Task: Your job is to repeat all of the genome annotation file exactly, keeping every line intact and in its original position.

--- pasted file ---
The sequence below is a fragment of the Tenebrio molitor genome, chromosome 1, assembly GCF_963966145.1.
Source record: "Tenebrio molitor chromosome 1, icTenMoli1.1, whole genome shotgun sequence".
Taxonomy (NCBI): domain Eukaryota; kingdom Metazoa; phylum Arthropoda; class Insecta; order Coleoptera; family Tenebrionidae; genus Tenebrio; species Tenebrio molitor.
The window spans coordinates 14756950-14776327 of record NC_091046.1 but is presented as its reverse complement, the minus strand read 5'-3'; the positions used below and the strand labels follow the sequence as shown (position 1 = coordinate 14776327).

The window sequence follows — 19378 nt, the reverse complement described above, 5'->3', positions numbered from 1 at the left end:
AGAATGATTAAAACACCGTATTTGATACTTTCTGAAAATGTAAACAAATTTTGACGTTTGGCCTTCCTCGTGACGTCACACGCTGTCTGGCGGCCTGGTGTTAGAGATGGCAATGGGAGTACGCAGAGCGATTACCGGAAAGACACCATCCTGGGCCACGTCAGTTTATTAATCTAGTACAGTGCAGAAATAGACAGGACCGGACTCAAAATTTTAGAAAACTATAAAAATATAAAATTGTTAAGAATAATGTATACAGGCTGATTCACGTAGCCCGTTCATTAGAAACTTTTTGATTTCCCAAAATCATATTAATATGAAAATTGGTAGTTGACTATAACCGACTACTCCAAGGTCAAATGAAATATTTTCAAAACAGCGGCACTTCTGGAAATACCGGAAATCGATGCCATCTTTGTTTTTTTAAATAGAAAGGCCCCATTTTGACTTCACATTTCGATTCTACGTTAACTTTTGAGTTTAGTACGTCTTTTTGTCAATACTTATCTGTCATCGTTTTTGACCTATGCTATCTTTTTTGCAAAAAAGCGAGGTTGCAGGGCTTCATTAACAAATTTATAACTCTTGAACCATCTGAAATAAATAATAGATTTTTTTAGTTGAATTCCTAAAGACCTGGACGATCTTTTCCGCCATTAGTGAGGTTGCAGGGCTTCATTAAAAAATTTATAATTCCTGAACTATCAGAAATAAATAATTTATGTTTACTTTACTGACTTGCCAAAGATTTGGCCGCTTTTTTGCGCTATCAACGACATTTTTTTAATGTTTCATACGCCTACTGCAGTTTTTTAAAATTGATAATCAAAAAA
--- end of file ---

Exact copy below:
The sequence below is a fragment of the Tenebrio molitor genome, chromosome 1, assembly GCF_963966145.1.
Source record: "Tenebrio molitor chromosome 1, icTenMoli1.1, whole genome shotgun sequence".
Taxonomy (NCBI): domain Eukaryota; kingdom Metazoa; phylum Arthropoda; class Insecta; order Coleoptera; family Tenebrionidae; genus Tenebrio; species Tenebrio molitor.
The window spans coordinates 14756950-14776327 of record NC_091046.1 but is presented as its reverse complement, the minus strand read 5'-3'; the positions used below and the strand labels follow the sequence as shown (position 1 = coordinate 14776327).

The window sequence follows — 19378 nt, the reverse complement described above, 5'->3', positions numbered from 1 at the left end:
AGAATGATTAAAACACCGTATTTGATACTTTCTGAAAATGTAAACAAATTTTGACGTTTGGCCTTCCTCGTGACGTCACACGCTGTCTGGCGGCCTGGTGTTAGAGATGGCAATGGGAGTACGCAGAGCGATTACCGGAAAGACACCATCCTGGGCCACGTCAGTTTATTAATCTAGTACAGTGCAGAAATAGACAGGACCGGACTCAAAATTTTAGAAAACTATAAAAATATAAAATTGTTAAGAATAATGTATACAGGCTGATTCACGTAGCCCGTTCATTAGAAACTTTTTGATTTCCCAAAATCATATTAATATGAAAATTGGTAGTTGACTATAACCGACTACTCCAAGGTCAAATGAAATATTTTCAAAACAGCGGCACTTCTGGAAATACCGGAAATCGATGCCATCTTTGTTTTTTTAAATAGAAAGGCCCCATTTTGACTTCACATTTCGATTCTACGTTAACTTTTGAGTTTAGTACGTCTTTTTGTCAATACTTATCTGTCATCGTTTTTGACCTATGCTATCTTTTTTGCAAAAAAGCGAGGTTGCAGGGCTTCATTAACAAATTTATAACTCTTGAACCATCTGAAATAAATAATAGATTTTTTTAGTTGAATTCCTAAAGACCTGGACGATCTTTTCCGCCATTAGTGAGGTTGCAGGGCTTCATTAAAAAATTTATAATTCCTGAACTATCAGAAATAAATAATTTATGTTTACTTTACTGACTTGCCAAAGATTTGGCCGCTTTTTTGCGCTATCAACGACATTTTTTTAATGTTTCATACGCCTACTGCAGTTTTTTAAAATTGATAATCAAAAAA